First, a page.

It was my wifes third Munro (and the third that we've done together!) and we had relatively clear skies for the day, it's the first time that I've been on the plateau when there's been no wind - and the first time when a breeze would have been welcome!

The views across to Ben Macdui, Braeriach and the Northern Corries were very clear although the Corries seemed pretty quiet, where were all the climbers!? I thought it would have been a good day for it.

A Paraglider tried to make the best of the low winds, he didn't get too far and after taking off from the slope of Sron an Aonaich above Coire Cas he landed on the path heading to the Northern Corries. It looked idyllic though. I wouldn't mind a go myself!

Cairngorm Mountain have spent a fair bit trying to tidy the area up, it's much maligned for being a complete tip with rusting ski tows and bulldozed paths leaving scars all over Coire Cas. The funicular has helped with this in part (granted it's making sod all money!) and much of the ski and tourist traffic now use this as their main way up to the Ptarmigan. I was pleased to see that they've made a real effort with biingual Gaelic/English signage.

Next week - more training on my mountain bike. I'm using it to cycle to work and building up a good base level of fitness. Then I'm on annual leave, hopefully heading to Devon with a working road bike and lots of big Dartmoor hills to look forward to.



Tuesday, 21 July 2009

Erraid (Isle of Mull)

What a weekend! Left Inverness last weekend for a few days on the Isle of Erraid off the West coast of Mull. The weather forecast for much of Scotland was pretty gloomy and it was looking like we were in danger of the weekend being a bit of a wash out. Happily we were completely wrong! I’ve never been to Mull before and I was blown away by the scenery.. to be honest I think the pictures tell it better than I can.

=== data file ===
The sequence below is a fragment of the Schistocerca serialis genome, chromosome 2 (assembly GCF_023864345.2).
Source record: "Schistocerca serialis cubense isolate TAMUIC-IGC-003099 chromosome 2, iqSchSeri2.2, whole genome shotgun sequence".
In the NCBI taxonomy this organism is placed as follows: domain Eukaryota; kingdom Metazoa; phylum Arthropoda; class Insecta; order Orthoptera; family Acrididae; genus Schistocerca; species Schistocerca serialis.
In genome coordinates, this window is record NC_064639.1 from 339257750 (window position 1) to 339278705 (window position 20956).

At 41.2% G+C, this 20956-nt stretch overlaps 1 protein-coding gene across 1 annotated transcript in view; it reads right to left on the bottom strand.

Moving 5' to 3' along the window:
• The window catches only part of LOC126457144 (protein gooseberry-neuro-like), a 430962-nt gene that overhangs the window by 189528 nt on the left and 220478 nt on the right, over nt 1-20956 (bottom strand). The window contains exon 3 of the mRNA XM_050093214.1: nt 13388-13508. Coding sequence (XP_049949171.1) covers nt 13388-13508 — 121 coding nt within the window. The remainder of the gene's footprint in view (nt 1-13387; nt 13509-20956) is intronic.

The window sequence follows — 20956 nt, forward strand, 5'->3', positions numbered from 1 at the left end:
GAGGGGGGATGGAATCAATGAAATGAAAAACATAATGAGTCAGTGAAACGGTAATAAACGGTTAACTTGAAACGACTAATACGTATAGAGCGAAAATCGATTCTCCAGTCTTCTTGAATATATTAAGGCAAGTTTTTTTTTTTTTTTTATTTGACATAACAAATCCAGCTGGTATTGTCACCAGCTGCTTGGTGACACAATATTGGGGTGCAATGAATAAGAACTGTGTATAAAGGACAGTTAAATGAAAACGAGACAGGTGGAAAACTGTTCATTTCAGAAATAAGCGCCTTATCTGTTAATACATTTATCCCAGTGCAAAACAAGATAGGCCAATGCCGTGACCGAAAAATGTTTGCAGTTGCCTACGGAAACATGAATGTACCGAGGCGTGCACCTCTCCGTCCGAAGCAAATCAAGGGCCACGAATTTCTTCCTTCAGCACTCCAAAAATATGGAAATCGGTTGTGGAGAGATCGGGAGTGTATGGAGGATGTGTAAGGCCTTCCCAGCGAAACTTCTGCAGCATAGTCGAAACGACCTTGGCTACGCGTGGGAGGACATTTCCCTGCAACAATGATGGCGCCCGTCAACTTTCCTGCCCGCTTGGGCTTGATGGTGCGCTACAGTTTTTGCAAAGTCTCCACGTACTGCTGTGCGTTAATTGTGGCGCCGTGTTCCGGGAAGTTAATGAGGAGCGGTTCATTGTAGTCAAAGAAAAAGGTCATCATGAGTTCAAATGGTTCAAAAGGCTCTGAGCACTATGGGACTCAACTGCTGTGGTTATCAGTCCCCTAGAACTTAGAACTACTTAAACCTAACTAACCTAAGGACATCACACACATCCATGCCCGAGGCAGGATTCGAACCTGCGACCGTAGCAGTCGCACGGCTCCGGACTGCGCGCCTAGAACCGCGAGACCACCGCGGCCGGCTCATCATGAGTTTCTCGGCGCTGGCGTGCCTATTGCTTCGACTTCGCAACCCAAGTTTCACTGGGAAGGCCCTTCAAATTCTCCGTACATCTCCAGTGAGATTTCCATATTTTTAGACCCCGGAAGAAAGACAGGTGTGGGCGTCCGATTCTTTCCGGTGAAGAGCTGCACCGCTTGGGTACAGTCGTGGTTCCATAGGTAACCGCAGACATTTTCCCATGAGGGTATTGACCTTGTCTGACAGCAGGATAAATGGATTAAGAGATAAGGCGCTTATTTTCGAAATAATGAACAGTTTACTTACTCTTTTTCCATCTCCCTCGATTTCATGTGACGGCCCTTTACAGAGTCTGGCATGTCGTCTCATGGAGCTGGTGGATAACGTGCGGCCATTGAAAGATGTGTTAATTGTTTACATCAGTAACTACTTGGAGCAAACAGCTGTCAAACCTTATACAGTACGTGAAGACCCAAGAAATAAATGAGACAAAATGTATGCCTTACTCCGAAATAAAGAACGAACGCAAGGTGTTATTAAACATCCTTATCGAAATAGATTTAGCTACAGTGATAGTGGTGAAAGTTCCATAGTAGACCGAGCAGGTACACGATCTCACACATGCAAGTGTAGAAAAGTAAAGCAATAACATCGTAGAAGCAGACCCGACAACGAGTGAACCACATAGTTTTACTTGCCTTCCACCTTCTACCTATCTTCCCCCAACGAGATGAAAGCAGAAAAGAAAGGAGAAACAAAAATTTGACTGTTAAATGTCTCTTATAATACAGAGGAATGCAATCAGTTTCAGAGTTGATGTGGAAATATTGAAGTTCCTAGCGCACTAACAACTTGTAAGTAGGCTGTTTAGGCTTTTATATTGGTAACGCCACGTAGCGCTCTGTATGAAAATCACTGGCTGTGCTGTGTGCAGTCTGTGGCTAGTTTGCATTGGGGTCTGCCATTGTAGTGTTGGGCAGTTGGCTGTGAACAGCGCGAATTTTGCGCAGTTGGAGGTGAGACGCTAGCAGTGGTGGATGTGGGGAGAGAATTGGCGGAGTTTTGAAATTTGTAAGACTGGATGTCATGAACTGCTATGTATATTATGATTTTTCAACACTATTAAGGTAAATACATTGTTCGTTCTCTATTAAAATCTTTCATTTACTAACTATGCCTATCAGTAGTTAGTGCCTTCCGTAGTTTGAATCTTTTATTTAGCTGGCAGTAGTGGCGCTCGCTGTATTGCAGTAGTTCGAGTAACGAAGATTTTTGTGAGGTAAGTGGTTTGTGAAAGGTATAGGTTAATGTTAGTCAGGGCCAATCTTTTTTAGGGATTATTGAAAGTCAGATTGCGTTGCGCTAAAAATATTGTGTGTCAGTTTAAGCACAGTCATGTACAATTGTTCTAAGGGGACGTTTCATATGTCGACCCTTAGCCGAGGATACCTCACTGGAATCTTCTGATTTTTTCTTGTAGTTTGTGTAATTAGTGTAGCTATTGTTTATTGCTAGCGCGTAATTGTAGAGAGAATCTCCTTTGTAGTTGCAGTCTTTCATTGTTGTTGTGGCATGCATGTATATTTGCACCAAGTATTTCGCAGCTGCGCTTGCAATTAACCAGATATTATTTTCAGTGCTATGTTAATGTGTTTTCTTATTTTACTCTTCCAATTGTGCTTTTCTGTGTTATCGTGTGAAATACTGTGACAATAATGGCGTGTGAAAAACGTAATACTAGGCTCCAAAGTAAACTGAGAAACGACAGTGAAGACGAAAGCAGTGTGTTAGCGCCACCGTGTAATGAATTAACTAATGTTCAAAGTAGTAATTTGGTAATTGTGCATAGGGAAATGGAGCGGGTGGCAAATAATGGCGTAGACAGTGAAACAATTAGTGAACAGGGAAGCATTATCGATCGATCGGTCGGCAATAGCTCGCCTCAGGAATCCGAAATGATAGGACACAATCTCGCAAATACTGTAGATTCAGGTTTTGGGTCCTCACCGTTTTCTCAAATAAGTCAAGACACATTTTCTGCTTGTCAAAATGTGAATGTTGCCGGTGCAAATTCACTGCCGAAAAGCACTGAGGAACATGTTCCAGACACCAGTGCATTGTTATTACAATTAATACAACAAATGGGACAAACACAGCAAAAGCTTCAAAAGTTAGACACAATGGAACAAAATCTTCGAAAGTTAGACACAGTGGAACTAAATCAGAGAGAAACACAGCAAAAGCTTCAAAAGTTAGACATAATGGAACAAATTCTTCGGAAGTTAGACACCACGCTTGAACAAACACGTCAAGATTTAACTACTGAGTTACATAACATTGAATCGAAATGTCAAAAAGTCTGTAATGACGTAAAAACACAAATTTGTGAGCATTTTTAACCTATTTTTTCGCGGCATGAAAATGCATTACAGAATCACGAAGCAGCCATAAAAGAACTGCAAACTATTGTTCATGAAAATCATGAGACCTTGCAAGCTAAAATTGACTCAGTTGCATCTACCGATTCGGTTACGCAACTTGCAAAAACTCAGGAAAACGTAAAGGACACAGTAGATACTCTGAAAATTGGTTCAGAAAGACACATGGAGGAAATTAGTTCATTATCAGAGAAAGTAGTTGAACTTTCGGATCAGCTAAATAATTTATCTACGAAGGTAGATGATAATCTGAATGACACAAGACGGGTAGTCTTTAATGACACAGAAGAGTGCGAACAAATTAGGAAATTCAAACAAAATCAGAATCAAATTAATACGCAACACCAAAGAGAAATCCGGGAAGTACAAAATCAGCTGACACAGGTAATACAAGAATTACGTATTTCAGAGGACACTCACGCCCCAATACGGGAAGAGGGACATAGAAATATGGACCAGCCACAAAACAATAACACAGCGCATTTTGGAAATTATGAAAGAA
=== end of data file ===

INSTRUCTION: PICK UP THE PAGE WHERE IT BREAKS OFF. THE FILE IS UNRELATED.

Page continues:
Traigh Gheal - the view from the campsite

Our campsite beside Traigh Gheal (lit: White Beach)

Argos Pro Action tent - £25 and a complete bargain, light sturdy and very, very good value for money!

The Sound of Erraid

Sunset over Iona

Dan Goodwin new routing on Erraid

Those of you familiar with the works of Robert Louis Stevenson will know that Erraid is the Island that David Balfour is marooned on in ‘Kidnapped’, the outline of the Island also bears a strong resemblance to the map on Treasure Island. Apparently you can walk across the Sound of Erraid at low tide, however we turned up at high tide and it the sea was still a good distance away. The views from the high points on the Island take in Iona, Tiree, Jura and Colonsay. It’s a nature watchers paradise too with Gannets, Shags, Buzzards, Otters, Manx Shearwaters and Sea Eagles all within the flourish of a pair of binoculars.

The intention was to camp, climb and fish, I managed two of those but unfortunately climbing wasn’t to be. I seem to have hit a bit of a mental block when it comes to climbing and the thought of tying in to the rope just made me feel nauseous and utterly terrified. I can’t pin down the reasons for this and it made me feel pretty useless. I’m seriously contemplating selling all my climbing kit but I want to climb! I’m looking back on the photos of the others climbing and I’m gutted that I didn’t manage a single route. I declared at the time that I was done with climbing, but sod it. I’m not giving up and I WILL climb again, I just need to sort my head out!